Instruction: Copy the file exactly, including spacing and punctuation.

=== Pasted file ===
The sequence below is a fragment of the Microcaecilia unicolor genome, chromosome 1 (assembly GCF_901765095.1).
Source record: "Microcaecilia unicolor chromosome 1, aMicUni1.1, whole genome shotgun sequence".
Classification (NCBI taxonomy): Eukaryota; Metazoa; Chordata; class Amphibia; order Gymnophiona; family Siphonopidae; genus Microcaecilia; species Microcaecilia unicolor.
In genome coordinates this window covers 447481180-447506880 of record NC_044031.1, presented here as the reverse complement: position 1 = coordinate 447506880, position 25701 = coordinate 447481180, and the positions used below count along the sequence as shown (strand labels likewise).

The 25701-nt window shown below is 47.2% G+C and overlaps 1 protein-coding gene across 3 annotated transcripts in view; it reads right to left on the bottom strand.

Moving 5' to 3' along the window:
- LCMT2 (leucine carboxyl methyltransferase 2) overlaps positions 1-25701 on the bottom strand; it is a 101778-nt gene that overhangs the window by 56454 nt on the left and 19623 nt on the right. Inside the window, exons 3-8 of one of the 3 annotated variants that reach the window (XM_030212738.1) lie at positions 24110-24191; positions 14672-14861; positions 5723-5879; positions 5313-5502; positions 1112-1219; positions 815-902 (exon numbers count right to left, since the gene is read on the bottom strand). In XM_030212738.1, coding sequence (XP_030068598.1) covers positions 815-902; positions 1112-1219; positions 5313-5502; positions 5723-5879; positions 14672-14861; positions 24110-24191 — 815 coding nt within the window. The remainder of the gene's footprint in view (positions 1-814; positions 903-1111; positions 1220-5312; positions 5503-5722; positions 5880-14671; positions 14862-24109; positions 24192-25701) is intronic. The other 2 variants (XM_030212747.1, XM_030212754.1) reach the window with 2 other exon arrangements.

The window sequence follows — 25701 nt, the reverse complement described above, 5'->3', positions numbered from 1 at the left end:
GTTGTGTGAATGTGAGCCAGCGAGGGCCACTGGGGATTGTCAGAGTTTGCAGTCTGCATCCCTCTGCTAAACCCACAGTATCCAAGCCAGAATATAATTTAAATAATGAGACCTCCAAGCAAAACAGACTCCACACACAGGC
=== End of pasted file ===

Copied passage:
The sequence below is a fragment of the Microcaecilia unicolor genome, chromosome 1 (assembly GCF_901765095.1).
Source record: "Microcaecilia unicolor chromosome 1, aMicUni1.1, whole genome shotgun sequence".
Classification (NCBI taxonomy): Eukaryota; Metazoa; Chordata; class Amphibia; order Gymnophiona; family Siphonopidae; genus Microcaecilia; species Microcaecilia unicolor.
In genome coordinates this window covers 447481180-447506880 of record NC_044031.1, presented here as the reverse complement: position 1 = coordinate 447506880, position 25701 = coordinate 447481180, and the positions used below count along the sequence as shown (strand labels likewise).

The 25701-nt window shown below is 47.2% G+C and overlaps 1 protein-coding gene across 3 annotated transcripts in view; it reads right to left on the bottom strand.

Moving 5' to 3' along the window:
- LCMT2 (leucine carboxyl methyltransferase 2) overlaps positions 1-25701 on the bottom strand; it is a 101778-nt gene that overhangs the window by 56454 nt on the left and 19623 nt on the right. Inside the window, exons 3-8 of one of the 3 annotated variants that reach the window (XM_030212738.1) lie at positions 24110-24191; positions 14672-14861; positions 5723-5879; positions 5313-5502; positions 1112-1219; positions 815-902 (exon numbers count right to left, since the gene is read on the bottom strand). In XM_030212738.1, coding sequence (XP_030068598.1) covers positions 815-902; positions 1112-1219; positions 5313-5502; positions 5723-5879; positions 14672-14861; positions 24110-24191 — 815 coding nt within the window. The remainder of the gene's footprint in view (positions 1-814; positions 903-1111; positions 1220-5312; positions 5503-5722; positions 5880-14671; positions 14862-24109; positions 24192-25701) is intronic. The other 2 variants (XM_030212747.1, XM_030212754.1) reach the window with 2 other exon arrangements.

The window sequence follows — 25701 nt, the reverse complement described above, 5'->3', positions numbered from 1 at the left end:
GTTGTGTGAATGTGAGCCAGCGAGGGCCACTGGGGATTGTCAGAGTTTGCAGTCTGCATCCCTCTGCTAAACCCACAGTATCCAAGCCAGAATATAATTTAAATAATGAGACCTCCAAGCAAAACAGACTCCACACACAGGC